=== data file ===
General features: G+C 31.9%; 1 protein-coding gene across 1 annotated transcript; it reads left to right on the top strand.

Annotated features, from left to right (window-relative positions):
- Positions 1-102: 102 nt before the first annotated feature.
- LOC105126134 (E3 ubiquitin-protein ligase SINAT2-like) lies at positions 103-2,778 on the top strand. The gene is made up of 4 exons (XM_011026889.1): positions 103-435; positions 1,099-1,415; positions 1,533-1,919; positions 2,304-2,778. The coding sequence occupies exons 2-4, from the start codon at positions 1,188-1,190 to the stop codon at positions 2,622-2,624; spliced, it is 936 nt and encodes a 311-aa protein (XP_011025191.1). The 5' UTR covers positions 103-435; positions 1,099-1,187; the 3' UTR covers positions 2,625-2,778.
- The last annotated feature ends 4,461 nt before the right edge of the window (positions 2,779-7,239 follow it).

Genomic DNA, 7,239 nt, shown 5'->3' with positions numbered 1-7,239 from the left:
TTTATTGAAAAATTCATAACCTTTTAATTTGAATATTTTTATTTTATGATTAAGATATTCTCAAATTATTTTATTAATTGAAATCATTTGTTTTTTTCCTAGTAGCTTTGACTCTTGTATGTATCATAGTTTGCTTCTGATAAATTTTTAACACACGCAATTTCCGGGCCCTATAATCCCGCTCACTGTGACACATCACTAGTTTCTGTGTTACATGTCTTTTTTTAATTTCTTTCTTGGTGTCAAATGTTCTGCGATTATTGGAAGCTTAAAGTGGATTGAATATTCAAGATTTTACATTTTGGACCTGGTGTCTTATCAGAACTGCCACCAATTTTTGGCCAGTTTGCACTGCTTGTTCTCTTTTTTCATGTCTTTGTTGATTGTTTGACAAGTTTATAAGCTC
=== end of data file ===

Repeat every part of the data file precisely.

General features: G+C 31.9%; 1 protein-coding gene across 1 annotated transcript; it reads left to right on the top strand.

Annotated features, from left to right (window-relative positions):
- Positions 1-102: 102 nt before the first annotated feature.
- LOC105126134 (E3 ubiquitin-protein ligase SINAT2-like) lies at positions 103-2,778 on the top strand. The gene is made up of 4 exons (XM_011026889.1): positions 103-435; positions 1,099-1,415; positions 1,533-1,919; positions 2,304-2,778. The coding sequence occupies exons 2-4, from the start codon at positions 1,188-1,190 to the stop codon at positions 2,622-2,624; spliced, it is 936 nt and encodes a 311-aa protein (XP_011025191.1). The 5' UTR covers positions 103-435; positions 1,099-1,187; the 3' UTR covers positions 2,625-2,778.
- The last annotated feature ends 4,461 nt before the right edge of the window (positions 2,779-7,239 follow it).

Genomic DNA, 7,239 nt, shown 5'->3' with positions numbered 1-7,239 from the left:
TTTATTGAAAAATTCATAACCTTTTAATTTGAATATTTTTATTTTATGATTAAGATATTCTCAAATTATTTTATTAATTGAAATCATTTGTTTTTTTCCTAGTAGCTTTGACTCTTGTATGTATCATAGTTTGCTTCTGATAAATTTTTAACACACGCAATTTCCGGGCCCTATAATCCCGCTCACTGTGACACATCACTAGTTTCTGTGTTACATGTCTTTTTTTAATTTCTTTCTTGGTGTCAAATGTTCTGCGATTATTGGAAGCTTAAAGTGGATTGAATATTCAAGATTTTACATTTTGGACCTGGTGTCTTATCAGAACTGCCACCAATTTTTGGCCAGTTTGCACTGCTTGTTCTCTTTTTTCATGTCTTTGTTGATTGTTTGACAAGTTTATAAGCTC